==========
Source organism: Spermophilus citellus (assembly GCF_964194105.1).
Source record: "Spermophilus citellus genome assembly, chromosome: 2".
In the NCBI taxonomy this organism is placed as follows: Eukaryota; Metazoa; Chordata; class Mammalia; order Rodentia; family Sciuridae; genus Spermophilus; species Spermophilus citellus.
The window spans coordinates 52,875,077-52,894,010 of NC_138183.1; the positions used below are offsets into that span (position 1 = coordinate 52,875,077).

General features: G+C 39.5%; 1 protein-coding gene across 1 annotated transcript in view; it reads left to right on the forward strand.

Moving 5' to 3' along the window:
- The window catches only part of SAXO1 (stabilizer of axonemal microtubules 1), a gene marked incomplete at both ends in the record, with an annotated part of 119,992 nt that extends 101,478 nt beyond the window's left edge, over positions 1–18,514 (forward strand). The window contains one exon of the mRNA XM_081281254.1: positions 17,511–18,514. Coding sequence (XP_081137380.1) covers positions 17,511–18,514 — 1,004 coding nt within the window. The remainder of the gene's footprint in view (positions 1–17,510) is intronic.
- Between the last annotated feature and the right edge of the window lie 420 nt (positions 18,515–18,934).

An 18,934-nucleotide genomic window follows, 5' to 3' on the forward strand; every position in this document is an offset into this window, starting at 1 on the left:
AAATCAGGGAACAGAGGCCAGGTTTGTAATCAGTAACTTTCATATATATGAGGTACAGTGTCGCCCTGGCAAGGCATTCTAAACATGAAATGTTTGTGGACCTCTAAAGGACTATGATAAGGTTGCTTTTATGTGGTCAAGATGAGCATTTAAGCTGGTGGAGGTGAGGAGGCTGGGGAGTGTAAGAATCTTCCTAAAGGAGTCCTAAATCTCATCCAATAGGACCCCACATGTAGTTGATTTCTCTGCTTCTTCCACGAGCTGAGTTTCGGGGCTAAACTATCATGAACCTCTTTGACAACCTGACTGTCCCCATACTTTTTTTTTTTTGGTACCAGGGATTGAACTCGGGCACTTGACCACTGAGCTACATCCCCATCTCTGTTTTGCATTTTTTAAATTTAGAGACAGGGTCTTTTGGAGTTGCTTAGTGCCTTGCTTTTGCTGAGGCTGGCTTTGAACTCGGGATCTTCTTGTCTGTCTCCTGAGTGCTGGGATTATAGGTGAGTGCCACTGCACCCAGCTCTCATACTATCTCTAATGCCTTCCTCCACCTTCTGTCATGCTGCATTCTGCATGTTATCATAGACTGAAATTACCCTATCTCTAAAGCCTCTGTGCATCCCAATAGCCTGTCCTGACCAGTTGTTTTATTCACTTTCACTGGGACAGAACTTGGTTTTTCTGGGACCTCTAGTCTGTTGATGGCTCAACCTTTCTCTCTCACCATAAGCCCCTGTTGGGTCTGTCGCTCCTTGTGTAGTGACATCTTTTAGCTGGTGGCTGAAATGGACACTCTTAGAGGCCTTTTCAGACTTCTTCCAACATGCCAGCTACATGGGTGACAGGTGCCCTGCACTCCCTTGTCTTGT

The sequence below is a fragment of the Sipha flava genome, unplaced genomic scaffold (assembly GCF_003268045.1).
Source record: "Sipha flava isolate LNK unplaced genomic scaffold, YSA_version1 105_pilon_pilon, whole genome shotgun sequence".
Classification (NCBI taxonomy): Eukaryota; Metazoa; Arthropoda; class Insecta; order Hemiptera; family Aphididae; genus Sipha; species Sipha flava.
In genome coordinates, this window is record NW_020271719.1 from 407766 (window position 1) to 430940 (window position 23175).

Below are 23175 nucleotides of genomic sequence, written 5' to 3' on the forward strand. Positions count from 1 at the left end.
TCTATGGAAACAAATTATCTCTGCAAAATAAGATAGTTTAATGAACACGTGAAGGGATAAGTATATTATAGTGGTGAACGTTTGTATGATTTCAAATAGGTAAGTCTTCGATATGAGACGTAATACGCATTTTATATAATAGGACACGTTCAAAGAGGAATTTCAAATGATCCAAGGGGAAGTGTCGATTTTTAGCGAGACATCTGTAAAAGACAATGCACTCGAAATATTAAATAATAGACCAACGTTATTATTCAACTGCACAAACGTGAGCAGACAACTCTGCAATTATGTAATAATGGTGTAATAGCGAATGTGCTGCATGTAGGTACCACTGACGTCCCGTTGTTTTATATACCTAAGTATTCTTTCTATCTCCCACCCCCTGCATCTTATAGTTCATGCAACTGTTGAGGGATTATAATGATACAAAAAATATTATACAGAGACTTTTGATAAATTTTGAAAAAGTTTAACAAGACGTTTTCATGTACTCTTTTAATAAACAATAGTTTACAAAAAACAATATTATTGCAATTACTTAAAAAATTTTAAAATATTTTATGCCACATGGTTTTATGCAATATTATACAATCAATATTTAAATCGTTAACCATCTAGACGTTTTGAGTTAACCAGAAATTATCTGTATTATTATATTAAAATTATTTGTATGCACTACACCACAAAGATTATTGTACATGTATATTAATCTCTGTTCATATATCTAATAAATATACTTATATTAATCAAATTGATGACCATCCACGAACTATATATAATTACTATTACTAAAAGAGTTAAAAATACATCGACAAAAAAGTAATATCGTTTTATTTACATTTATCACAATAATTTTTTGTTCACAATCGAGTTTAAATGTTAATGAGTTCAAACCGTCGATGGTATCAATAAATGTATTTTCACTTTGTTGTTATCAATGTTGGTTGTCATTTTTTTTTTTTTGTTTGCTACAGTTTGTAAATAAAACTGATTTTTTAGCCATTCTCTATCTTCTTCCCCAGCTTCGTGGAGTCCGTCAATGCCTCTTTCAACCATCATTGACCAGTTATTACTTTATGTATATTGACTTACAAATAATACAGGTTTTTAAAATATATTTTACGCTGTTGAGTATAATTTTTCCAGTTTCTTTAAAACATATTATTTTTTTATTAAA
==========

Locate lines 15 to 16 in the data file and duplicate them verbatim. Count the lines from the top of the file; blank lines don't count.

Below are 23175 nucleotides of genomic sequence, written 5' to 3' on the forward strand. Positions count from 1 at the left end.
TCTATGGAAACAAATTATCTCTGCAAAATAAGATAGTTTAATGAACACGTGAAGGGATAAGTATATTATAGTGGTGAACGTTTGTATGATTTCAAATAGGTAAGTCTTCGATATGAGACGTAATACGCATTTTATATAATAGGACACGTTCAAAGAGGAATTTCAAATGATCCAAGGGGAAGTGTCGATTTTTAGCGAGACATCTGTAAAAGACAATGCACTCGAAATATTAAATAATAGACCAACGTTATTATTCAACTGCACAAACGTGAGCAGACAACTCTGCAATTATGTAATAATGGTGTAATAGCGAATGTGCTGCATGTAGGTACCACTGACGTCCCGTTGTTTTATATACCTAAGTATTCTTTCTATCTCCCACCCCCTGCATCTTATAGTTCATGCAACTGTTGAGGGATTATAATGATACAAAAAATATTATACAGAGACTTTTGATAAATTTTGAAAAAGTTTAACAAGACGTTTTCATGTACTCTTTTAATAAACAATAGTTTACAAAAAACAATATTATTGCAATTACTTAAAAAATTTTAAAATATTTTATGCCACATGGTTTTATGCAATATTATACAATCAATATTTAAATCGTTAACCATCTAGACGTTTTGAGTTAACCAGAAATTATCTGTATTATTATATTAAAATTATTTGTATGCACTACACCACAAAGATTATTGTACATGTATATTAATCTCTGTTCATATATCTAATAAATATACTTATATTAATCAAATTGATGACCATCCACGAACTATATATAATTACTATTACTAAAAGAGTTAAAAATACATCGACAAAAAAGTAATATCGTTTTATTTACATTTATCACAATAATTTTTTGTTCACAATCGAGTTTAAATGTTAATGAGTTCAAACCGTCGATGGTATCAATAAATGTATTTTCACTTTGTTGTTATCAATGTTGGTTGTCATTTTTTTTTTTTTGTTTGCTACAGTTTGTAAATAAAACTGATTTTTTAGCCATTCTCTATCTTCTTCCCCAGCTTCGTGGAGTCCGTCAATGCCTCTTTCAACCATCATTGACCAGTTATTACTTTATGTATATTGACTTACAAATAATACAGGTTTTTAAAATATATTTTACGCTGTTGAGTATAATTTTTCCAGTTTCTTTAAAACATATTATTTTTTTATTAAA